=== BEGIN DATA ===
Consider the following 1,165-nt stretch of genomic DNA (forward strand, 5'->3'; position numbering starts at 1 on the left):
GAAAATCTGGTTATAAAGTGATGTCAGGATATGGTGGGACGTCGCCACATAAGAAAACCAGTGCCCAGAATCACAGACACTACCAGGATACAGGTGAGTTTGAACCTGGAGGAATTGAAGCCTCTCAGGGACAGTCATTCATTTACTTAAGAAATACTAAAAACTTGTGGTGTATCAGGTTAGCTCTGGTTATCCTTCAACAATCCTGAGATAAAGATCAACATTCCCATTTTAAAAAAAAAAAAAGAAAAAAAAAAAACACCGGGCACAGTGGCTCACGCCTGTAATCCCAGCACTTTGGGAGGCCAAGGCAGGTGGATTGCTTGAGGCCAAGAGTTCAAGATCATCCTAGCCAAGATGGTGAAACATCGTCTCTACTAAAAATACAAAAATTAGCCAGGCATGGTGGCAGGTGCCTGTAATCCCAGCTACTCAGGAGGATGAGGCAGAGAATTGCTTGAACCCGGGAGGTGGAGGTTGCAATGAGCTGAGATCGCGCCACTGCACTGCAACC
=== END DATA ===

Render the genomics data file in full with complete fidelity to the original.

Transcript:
Consider the following 1,165-nt stretch of genomic DNA (forward strand, 5'->3'; position numbering starts at 1 on the left):
GAAAATCTGGTTATAAAGTGATGTCAGGATATGGTGGGACGTCGCCACATAAGAAAACCAGTGCCCAGAATCACAGACACTACCAGGATACAGGTGAGTTTGAACCTGGAGGAATTGAAGCCTCTCAGGGACAGTCATTCATTTACTTAAGAAATACTAAAAACTTGTGGTGTATCAGGTTAGCTCTGGTTATCCTTCAACAATCCTGAGATAAAGATCAACATTCCCATTTTAAAAAAAAAAAAAGAAAAAAAAAAAACACCGGGCACAGTGGCTCACGCCTGTAATCCCAGCACTTTGGGAGGCCAAGGCAGGTGGATTGCTTGAGGCCAAGAGTTCAAGATCATCCTAGCCAAGATGGTGAAACATCGTCTCTACTAAAAATACAAAAATTAGCCAGGCATGGTGGCAGGTGCCTGTAATCCCAGCTACTCAGGAGGATGAGGCAGAGAATTGCTTGAACCCGGGAGGTGGAGGTTGCAATGAGCTGAGATCGCGCCACTGCACTGCAACC